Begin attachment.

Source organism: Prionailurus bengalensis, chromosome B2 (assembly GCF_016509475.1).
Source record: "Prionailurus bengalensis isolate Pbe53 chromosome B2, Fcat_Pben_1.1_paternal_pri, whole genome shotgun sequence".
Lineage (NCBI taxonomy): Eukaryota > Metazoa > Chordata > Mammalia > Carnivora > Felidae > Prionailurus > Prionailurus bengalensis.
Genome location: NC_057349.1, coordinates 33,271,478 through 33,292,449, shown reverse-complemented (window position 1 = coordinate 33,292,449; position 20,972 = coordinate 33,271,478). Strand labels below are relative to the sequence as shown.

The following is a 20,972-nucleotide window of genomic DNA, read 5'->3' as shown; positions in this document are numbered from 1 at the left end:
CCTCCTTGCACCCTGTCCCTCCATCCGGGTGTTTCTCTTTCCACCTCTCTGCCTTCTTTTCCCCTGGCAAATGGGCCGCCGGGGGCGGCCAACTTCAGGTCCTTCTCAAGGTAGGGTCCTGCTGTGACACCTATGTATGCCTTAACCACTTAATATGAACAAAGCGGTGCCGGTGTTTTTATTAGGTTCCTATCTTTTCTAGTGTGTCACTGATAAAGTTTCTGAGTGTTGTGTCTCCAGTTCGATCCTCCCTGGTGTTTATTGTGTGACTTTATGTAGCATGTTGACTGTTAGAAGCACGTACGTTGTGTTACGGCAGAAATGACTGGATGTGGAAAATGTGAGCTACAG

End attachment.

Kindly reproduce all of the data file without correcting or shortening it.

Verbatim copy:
Source organism: Prionailurus bengalensis, chromosome B2 (assembly GCF_016509475.1).
Source record: "Prionailurus bengalensis isolate Pbe53 chromosome B2, Fcat_Pben_1.1_paternal_pri, whole genome shotgun sequence".
Lineage (NCBI taxonomy): Eukaryota > Metazoa > Chordata > Mammalia > Carnivora > Felidae > Prionailurus > Prionailurus bengalensis.
Genome location: NC_057349.1, coordinates 33,271,478 through 33,292,449, shown reverse-complemented (window position 1 = coordinate 33,292,449; position 20,972 = coordinate 33,271,478). Strand labels below are relative to the sequence as shown.

The following is a 20,972-nucleotide window of genomic DNA, read 5'->3' as shown; positions in this document are numbered from 1 at the left end:
CCTCCTTGCACCCTGTCCCTCCATCCGGGTGTTTCTCTTTCCACCTCTCTGCCTTCTTTTCCCCTGGCAAATGGGCCGCCGGGGGCGGCCAACTTCAGGTCCTTCTCAAGGTAGGGTCCTGCTGTGACACCTATGTATGCCTTAACCACTTAATATGAACAAAGCGGTGCCGGTGTTTTTATTAGGTTCCTATCTTTTCTAGTGTGTCACTGATAAAGTTTCTGAGTGTTGTGTCTCCAGTTCGATCCTCCCTGGTGTTTATTGTGTGACTTTATGTAGCATGTTGACTGTTAGAAGCACGTACGTTGTGTTACGGCAGAAATGACTGGATGTGGAAAATGTGAGCTACAG